How High Should Bail Be To Insure Defendant’s Appearance
- September 22, 2013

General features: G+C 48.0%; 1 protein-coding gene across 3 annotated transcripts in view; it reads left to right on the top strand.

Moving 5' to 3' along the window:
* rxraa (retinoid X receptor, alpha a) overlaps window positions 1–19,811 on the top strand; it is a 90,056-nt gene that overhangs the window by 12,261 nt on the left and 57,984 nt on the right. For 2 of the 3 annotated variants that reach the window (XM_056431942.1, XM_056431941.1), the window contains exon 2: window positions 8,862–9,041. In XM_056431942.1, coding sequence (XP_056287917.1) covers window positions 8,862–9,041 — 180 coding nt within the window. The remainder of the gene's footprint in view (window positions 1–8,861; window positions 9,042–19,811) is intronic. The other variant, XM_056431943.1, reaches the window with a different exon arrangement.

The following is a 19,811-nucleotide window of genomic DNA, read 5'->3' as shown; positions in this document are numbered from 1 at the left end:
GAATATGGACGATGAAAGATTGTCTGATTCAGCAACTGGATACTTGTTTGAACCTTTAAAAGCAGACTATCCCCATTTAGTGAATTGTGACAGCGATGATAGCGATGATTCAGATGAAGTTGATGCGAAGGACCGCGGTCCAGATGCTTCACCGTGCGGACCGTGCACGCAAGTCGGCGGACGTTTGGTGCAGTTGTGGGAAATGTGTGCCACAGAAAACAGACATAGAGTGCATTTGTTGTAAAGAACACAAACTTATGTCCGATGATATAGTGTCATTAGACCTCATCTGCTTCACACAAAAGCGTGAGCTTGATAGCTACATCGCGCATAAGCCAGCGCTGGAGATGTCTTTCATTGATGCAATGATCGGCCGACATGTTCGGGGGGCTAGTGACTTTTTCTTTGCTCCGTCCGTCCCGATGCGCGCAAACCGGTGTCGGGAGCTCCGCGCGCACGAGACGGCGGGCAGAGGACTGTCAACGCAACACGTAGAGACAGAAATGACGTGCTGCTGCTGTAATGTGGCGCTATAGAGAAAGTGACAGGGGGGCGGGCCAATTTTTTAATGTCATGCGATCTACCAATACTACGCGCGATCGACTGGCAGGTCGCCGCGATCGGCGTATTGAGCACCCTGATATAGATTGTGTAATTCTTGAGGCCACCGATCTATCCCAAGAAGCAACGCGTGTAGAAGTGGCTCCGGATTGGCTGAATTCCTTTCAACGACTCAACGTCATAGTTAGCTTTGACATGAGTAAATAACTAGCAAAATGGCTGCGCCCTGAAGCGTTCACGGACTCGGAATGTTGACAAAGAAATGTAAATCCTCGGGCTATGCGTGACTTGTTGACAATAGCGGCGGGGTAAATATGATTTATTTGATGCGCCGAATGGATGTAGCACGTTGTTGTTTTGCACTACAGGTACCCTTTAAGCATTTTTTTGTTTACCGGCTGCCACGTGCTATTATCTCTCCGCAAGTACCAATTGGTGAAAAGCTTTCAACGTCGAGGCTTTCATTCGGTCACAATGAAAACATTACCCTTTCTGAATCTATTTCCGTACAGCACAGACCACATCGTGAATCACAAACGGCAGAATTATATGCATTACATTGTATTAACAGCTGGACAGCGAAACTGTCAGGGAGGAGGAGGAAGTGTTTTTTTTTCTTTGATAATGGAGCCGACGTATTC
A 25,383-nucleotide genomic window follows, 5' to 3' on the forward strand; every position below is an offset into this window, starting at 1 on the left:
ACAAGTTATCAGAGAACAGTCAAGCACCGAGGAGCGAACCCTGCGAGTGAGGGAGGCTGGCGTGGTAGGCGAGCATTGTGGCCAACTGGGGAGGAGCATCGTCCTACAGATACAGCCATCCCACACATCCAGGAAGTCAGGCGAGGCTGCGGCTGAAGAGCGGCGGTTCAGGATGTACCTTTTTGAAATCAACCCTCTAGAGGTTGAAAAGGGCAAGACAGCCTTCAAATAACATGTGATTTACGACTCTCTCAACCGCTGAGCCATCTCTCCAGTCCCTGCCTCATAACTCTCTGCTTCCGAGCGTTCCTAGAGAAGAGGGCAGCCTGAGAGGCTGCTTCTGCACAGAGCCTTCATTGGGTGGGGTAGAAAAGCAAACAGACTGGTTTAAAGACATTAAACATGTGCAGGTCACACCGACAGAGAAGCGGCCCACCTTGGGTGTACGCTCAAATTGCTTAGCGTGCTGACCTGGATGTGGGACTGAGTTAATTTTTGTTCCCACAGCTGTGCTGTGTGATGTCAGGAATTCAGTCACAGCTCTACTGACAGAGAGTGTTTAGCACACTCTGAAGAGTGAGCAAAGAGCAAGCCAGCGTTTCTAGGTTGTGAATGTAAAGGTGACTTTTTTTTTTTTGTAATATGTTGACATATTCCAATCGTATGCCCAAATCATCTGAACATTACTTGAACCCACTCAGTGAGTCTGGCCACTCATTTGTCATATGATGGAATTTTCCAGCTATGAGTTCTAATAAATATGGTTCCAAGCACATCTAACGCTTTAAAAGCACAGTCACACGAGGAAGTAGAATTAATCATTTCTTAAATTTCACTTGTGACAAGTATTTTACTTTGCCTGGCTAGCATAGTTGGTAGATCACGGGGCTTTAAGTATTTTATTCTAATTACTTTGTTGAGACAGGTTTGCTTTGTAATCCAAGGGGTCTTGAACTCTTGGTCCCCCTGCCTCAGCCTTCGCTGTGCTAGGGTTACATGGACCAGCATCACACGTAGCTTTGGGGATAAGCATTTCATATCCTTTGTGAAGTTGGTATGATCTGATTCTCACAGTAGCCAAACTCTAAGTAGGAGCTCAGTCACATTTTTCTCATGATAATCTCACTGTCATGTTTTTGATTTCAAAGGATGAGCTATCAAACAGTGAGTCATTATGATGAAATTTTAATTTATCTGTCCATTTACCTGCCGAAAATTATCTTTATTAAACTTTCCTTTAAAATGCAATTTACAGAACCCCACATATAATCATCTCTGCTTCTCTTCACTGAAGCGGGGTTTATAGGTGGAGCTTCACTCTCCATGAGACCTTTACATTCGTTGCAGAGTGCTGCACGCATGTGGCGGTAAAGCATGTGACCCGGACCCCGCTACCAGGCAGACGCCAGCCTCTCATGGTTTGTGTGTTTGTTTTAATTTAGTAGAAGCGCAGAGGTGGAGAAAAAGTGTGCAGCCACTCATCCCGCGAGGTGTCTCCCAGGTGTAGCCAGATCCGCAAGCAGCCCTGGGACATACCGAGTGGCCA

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In State v. Steele, 61 A.3d 174 (2013), Defendant Tyrone Steels appealed from the order of the Passaic County Superior Court denying his motion to reduce bail on two indictments for fourth degree offenses. Bail was set at $150,000, cash only, for 6 counts of lewdness, N.J.S.A. 2C:14-4b(1), and $50,000, no 10% option, for violating a condition of community supervision for life (CSL), N.J.S.A. 2C:43-6.4d for failing to report arrests to his parole officer and refrain from initiating contact with a minor. The Defendant pled guilty to 1st degree kidnapping, robbery and attempted sexual assault under separate indictments from Bergen and Passaic in 1997 and was incarcerated until 2010 when released subject to CSL and Megan’s Law. The charges relating to the challenged bails occurred while defendant was on bail for prior violations of CSL. The State’s plea offer included recommendations of 2 concurrent 18 month terms for the lewdness charges which would run consecutive to 3 concurrent 18 month charges for the community supervision violations charged. The NJ Appellate Division reviewed the Superior Court Judge’s denial of the bail reduction motion and found that the trial court was incorrect in its consideration of the safety of the community when setting the bail amount for the two 4th degree offenses in excess of the $2,500 maximum set forth in N.J.S.A. 2C:6-1. In order for bail to have been set at $150,000, cash only, and $50,000 no 10%, there would be a necessary showing that defendant’s release on bail constituted a serious threat of destruction of evidence by defendant or danger to witnesses. In spite of the fact that the bail amounts set were excessive, the defendant faced exposure to sentences significantly longer than typical for the underlying offenses and bail in excess of the $2,500 maximum was appropriate and necessary to ensure the defendant’s appearance at trial. If you are arrested and facing bail, it is critical you secure your release so you can continue to work and can participate in your own defense. However, bail is often high and many are forced to incur financial hardship through non-payment of other expenses to meet bail or pay fees to a bondsman in order to obtain their release. An experienced attorney can often obtain a decrease in your bail amount so you are free to return to your job and family and are better able to assist in your defense. For more information about bail reduction, bail setting or other criminal matters in New Jersey visit HeatherDarlingLawyer.com. This blog is for informational purposes only and in no way intended to replace the advice of an attorney.